The catastrophic draining of two gigantic glacial lakes in Canada's Hudson Bay region some 8,200 years ago appears to have caused the most abrupt, widespread cold spell on Earth during the last 10,000 years, according to a group of scientists.
Don Barber, a geological sciences doctoral student at the University of Colorado at Boulder, said the lakes, Agassiz and Ojibway, contained more water than all of the Great Lakes combined. Barber and his colleagues estimated that when an ice dam from a remnant of the Laurentide Ice Sheet collapsed, the flow of lake water rushing through the Hudson Strait and into the Labrador Sea was about 15 times greater than the present discharge of the Amazon River.
The fresh water probably gushed into the Labrador Sea in the North Atlantic for about a year, reducing sea-surface salinity and altering ocean circulation patterns at the time, said Barber, also a researcher at CU-Boulder's Institute of Arctic and Alpine Research. Ocean circulation models suggest massive influxes of freshwater can disrupt heat transport in currents flowing from the tropics to temperate regions.
Ice core data taken by scientists in Greenland show temperatures dropped by as much as 15 degrees Fahrenheit in central Greenland and by nearly 6 degrees F in Western Europe following the catastrophic lake drainage. "This was the coldest climate event in the last 10,000 years," Barber said.
A paper on the subject by Barber, published in the July 22 issue of Nature, was co-authored by INSTAAR's John Andrews, Anne Jennings, Mike Kerwin and Mark Morehead. Other co-authors include John Southon of the Lawrence Livermore National Lab in Livermore, Calif., Art Dyke and Roger McNeely of the Geological Survey of Canada, Claude Hillaire-Marcel and Guy Bilodeau of the University of Quebec and Jean-Marc Gagnon of the Canadian Museum of Nature.
The surface currents of the Atlantic act much like conveyor belts, carrying salty, warm water from the tropics to the temperate regions. The water cools in the temperate North Atlantic, then becomes dense enough to sink and send heat into the atmosphere, said Barber.
Under normal conditions, winds blowing from the west across the Atlantic send air warmed by the sea toward Western Europe, said Barber. About one-third of the heat that warms Western Europe is delivered by the ocean, while the other two-thirds comes from the sun, he said.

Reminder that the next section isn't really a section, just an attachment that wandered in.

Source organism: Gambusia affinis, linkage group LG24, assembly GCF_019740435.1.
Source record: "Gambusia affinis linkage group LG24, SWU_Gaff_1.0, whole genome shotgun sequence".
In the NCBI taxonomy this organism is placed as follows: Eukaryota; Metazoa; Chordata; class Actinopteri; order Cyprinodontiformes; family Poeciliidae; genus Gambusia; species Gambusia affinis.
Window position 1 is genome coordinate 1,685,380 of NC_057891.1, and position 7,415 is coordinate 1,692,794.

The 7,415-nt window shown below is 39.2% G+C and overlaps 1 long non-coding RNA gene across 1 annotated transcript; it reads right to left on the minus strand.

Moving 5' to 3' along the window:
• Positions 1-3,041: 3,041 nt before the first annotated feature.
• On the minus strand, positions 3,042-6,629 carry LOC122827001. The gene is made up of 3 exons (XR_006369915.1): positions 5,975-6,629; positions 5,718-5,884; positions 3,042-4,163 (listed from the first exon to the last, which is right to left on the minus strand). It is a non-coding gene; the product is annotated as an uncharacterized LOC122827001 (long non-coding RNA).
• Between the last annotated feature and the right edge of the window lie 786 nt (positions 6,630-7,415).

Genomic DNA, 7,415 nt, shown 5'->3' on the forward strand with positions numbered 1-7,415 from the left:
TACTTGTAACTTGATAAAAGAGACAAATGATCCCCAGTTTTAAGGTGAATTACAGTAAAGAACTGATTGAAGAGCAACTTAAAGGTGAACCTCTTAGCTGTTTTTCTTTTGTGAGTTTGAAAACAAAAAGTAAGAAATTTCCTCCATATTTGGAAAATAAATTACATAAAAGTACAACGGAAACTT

Although southern Greenland and northern Canada are at about the same latitude as Sweden and Norway, Greenland is almost uninhabitable because of its colder temperatures and lack of viable agricultural land for crops and livestock.
But if an enormous amount of freshwater is suddenly infused into the temperate Atlantic waters as it apparently was 8,200 years ago, Western Europeans could suffer severely. The Laurentide lakes drainage seems to have halted the sinking of surface waters in the Labrador Sea, temporarily crippling the water conveyor belt and causing the Western European cold snap to last for about 200 to 400 years, according to ice-core data.
"If the scenarios of extreme global warming in the future come true, it could lead to significant melting of the Greenland Ice Sheet and create more precipitation at high latitudes," said CU-Boulder geological sciences Professor John Andrews.
"Adding very large amounts of freshwater to large rivers could conceivably close down the vertical circulation system in the North Atlantic, leading to another extreme cooling event."
Evidence for the catastrophic Laurentide lakes drainage comes from "red bed" sediments underlying the ancient glacial lakes that were carried some 800 miles through the Hudson Strait by the massive freshwater plume, said Barber. In addition, fossil clams from the Labrador seabed corresponding to the freshwater flood were radiocarbon-dated to about 8,200 years ago.
In addition, oxygen isotopes from the shells of tiny, plankton-like organisms from the same age of sediments showed the creatures lived in less salty water about 8,200 years ago, indicating the Laurentide lake drainage made the Labrador Sea significantly fresher.
At its peak about 20,000 years ago, the Laurentide Ice Sheet that covered much of North America dipped down south as far as Ohio, and the ice is estimated to have been a mile deep at present-day Detroit, said Barber. At the time of glacial lake draining, the Laurentide Ice Sheet probably had retreated by about 80 percent.